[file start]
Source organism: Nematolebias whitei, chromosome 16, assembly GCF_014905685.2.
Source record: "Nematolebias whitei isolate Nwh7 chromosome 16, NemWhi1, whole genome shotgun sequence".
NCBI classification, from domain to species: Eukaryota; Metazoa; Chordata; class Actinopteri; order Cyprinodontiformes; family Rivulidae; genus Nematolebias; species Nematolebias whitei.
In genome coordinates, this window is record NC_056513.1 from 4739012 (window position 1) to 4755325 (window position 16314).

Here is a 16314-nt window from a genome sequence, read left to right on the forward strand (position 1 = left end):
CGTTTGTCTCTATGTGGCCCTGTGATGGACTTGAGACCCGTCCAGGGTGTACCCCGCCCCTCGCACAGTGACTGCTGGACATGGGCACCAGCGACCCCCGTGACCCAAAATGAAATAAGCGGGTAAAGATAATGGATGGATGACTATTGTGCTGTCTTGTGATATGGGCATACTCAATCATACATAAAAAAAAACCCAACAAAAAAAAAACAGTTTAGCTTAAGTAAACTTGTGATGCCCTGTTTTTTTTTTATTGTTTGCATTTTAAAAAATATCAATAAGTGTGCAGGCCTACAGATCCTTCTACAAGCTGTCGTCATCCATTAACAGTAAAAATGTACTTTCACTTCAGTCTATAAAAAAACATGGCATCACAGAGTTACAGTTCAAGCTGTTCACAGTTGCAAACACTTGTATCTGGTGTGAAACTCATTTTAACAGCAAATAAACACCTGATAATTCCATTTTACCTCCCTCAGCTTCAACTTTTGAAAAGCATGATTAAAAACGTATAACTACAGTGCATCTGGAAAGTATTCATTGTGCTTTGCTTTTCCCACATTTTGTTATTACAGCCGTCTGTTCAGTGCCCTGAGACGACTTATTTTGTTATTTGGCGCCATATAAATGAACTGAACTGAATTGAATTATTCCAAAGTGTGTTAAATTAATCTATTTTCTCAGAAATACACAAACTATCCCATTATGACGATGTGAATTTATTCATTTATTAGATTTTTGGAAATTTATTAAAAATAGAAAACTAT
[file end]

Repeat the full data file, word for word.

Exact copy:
Source organism: Nematolebias whitei, chromosome 16, assembly GCF_014905685.2.
Source record: "Nematolebias whitei isolate Nwh7 chromosome 16, NemWhi1, whole genome shotgun sequence".
NCBI classification, from domain to species: Eukaryota; Metazoa; Chordata; class Actinopteri; order Cyprinodontiformes; family Rivulidae; genus Nematolebias; species Nematolebias whitei.
In genome coordinates, this window is record NC_056513.1 from 4739012 (window position 1) to 4755325 (window position 16314).

Here is a 16314-nt window from a genome sequence, read left to right on the forward strand (position 1 = left end):
CGTTTGTCTCTATGTGGCCCTGTGATGGACTTGAGACCCGTCCAGGGTGTACCCCGCCCCTCGCACAGTGACTGCTGGACATGGGCACCAGCGACCCCCGTGACCCAAAATGAAATAAGCGGGTAAAGATAATGGATGGATGACTATTGTGCTGTCTTGTGATATGGGCATACTCAATCATACATAAAAAAAAACCCAACAAAAAAAAAACAGTTTAGCTTAAGTAAACTTGTGATGCCCTGTTTTTTTTTTATTGTTTGCATTTTAAAAAATATCAATAAGTGTGCAGGCCTACAGATCCTTCTACAAGCTGTCGTCATCCATTAACAGTAAAAATGTACTTTCACTTCAGTCTATAAAAAAACATGGCATCACAGAGTTACAGTTCAAGCTGTTCACAGTTGCAAACACTTGTATCTGGTGTGAAACTCATTTTAACAGCAAATAAACACCTGATAATTCCATTTTACCTCCCTCAGCTTCAACTTTTGAAAAGCATGATTAAAAACGTATAACTACAGTGCATCTGGAAAGTATTCATTGTGCTTTGCTTTTCCCACATTTTGTTATTACAGCCGTCTGTTCAGTGCCCTGAGACGACTTATTTTGTTATTTGGCGCCATATAAATGAACTGAACTGAATTGAATTATTCCAAAGTGTGTTAAATTAATCTATTTTCTCAGAAATACACAAACTATCCCATTATGACGATGTGAATTTATTCATTTATTAGATTTTTGGAAATTTATTAAAAATAGAAAACTAT